Another component of the adhesive having a significant bearing upon joint strength is the filler. Filling agents enhance the compression strength of the adhesive, tend to reduce the percentage of shrinkage upon curing and influence the properties of the loading joint. However, it has also been observed that filling agents accelerate the influence of moisture upon the adhesive. Accordingly, various factors must be taken into consideration when selecting a filler. These factors include density, bulk weight, surface wettability, size and shape of the particles, chemical composition and, of prime significance, the physical and chemical resistance to media to which cemented joints are exposed especially water and moisture.
Unfortunately, prior art efforts directed toward elimination of the foregoing difficulties have not been successful and it is to that end that the invention is directed.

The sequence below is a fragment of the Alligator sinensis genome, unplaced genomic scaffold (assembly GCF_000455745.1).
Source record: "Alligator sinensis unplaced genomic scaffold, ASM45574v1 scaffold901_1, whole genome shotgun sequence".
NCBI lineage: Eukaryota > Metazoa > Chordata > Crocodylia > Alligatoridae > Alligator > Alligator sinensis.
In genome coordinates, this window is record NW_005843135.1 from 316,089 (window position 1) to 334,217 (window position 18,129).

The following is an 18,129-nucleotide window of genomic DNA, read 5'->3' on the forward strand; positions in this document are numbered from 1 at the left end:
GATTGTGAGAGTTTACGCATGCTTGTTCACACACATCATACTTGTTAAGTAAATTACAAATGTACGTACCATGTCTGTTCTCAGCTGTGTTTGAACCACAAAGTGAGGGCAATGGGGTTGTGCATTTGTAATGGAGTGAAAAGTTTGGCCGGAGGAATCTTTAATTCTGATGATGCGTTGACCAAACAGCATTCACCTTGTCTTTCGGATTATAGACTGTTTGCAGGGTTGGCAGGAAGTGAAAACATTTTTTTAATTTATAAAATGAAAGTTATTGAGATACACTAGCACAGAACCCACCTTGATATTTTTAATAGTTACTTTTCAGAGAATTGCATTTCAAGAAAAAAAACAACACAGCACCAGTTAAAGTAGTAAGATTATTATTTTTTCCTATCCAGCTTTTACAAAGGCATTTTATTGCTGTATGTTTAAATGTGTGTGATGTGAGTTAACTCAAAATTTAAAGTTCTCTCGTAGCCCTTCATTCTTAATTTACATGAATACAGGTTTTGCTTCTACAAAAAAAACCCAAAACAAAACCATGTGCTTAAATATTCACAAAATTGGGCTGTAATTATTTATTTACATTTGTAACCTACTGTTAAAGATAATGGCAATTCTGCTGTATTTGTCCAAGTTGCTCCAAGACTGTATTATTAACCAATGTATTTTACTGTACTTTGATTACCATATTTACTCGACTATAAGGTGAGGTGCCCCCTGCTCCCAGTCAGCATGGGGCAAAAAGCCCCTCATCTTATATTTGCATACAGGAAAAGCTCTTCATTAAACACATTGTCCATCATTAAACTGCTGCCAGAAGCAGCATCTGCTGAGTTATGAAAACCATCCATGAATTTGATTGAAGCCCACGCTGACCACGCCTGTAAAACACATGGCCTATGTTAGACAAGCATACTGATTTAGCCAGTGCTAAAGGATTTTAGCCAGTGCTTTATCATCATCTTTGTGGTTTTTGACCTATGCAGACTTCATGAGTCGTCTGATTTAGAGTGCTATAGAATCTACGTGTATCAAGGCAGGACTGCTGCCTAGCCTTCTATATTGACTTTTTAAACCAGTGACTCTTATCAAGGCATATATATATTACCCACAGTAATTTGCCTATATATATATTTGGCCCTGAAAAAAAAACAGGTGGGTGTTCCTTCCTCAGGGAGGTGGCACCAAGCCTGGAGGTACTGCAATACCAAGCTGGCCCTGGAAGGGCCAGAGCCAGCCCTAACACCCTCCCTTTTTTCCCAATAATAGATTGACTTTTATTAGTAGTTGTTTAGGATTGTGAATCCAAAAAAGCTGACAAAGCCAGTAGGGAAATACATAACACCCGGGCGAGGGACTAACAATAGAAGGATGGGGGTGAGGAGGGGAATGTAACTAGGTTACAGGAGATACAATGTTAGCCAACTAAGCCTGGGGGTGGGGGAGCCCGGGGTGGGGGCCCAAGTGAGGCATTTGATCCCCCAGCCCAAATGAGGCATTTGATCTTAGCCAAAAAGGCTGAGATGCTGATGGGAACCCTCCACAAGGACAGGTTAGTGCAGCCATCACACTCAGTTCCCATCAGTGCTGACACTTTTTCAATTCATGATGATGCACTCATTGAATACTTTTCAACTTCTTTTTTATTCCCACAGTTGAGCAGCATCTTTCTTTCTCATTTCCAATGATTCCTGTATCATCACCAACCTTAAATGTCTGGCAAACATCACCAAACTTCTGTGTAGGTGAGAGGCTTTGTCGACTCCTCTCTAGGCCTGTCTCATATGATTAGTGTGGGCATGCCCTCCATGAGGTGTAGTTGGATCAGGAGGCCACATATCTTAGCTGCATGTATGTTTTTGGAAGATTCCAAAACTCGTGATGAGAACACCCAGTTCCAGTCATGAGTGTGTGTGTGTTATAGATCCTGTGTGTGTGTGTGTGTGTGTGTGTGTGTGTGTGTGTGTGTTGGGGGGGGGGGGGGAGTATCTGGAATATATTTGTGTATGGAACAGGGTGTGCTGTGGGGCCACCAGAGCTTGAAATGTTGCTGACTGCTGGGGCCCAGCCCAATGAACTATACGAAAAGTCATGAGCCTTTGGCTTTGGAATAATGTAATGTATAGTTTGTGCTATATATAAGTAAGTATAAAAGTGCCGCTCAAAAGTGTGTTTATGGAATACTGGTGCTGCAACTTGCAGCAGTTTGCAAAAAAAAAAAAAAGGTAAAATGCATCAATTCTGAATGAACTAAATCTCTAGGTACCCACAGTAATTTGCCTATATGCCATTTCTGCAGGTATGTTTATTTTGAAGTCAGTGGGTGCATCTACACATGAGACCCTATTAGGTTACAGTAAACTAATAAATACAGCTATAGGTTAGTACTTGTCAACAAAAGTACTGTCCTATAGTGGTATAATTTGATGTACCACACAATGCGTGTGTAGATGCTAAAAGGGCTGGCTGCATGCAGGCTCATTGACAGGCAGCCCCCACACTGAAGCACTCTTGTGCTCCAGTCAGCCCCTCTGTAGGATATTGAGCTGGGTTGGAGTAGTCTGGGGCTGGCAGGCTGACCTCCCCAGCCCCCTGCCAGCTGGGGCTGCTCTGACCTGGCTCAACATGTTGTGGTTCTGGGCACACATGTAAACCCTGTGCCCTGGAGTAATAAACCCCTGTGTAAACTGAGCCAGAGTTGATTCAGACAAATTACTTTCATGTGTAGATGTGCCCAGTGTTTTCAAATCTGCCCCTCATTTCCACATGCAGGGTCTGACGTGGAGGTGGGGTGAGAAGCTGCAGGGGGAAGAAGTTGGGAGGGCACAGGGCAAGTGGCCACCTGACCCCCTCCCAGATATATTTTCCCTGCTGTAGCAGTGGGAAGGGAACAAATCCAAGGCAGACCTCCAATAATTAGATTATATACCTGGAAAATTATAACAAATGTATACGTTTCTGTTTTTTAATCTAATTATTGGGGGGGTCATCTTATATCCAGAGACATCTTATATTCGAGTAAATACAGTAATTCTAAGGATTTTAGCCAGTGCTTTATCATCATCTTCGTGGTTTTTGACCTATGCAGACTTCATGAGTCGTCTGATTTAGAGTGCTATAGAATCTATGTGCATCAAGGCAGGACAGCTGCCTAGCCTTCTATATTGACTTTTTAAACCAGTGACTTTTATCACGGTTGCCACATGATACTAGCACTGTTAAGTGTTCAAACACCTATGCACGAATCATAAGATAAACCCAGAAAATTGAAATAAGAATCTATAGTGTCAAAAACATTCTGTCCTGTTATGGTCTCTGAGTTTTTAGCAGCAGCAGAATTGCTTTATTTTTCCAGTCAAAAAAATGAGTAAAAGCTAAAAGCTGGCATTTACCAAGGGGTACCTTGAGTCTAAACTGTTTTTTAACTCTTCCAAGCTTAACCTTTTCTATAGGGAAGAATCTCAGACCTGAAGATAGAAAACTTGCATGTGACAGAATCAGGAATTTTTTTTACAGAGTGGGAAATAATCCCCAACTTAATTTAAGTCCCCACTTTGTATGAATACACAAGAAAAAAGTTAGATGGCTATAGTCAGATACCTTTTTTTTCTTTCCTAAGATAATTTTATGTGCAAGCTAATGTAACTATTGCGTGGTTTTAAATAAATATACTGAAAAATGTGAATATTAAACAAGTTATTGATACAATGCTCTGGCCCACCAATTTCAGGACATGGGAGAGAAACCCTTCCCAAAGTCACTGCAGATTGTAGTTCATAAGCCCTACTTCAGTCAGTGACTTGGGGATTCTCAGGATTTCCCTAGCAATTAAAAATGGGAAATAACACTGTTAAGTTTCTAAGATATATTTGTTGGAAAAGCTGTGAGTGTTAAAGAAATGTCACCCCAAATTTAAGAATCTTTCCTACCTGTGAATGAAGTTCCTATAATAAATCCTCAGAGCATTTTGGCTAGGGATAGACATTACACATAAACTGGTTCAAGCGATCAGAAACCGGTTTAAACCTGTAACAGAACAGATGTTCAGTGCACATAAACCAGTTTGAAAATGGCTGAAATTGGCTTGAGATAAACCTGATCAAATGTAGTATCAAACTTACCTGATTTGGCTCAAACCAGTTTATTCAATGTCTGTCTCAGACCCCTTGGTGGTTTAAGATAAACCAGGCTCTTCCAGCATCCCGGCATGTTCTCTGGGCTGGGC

In accordance with the present invention, the prior art limitations are effectively obviated by adding to the synthetic adhesives of interest from 0.1 to 10 percent, by weight, of water-soluble materials which are capable of reducing the influence of moisture or water on the adhesive. More specifically, these materials, which may be referred to as corrosion inhibitors of the passivation, coating and alkalinization type, upon addition to the adhesive diffuse through it and retard or destroy corrosion characteristics, thereby preserving the strength of the adhesive. Upon contact of the materials with water or moisture, the physical character of the latter changes in that osmotic pressure is modified, thereby retarding its rate of penetration into the adhesive and the boundary of the adhesive-adherent.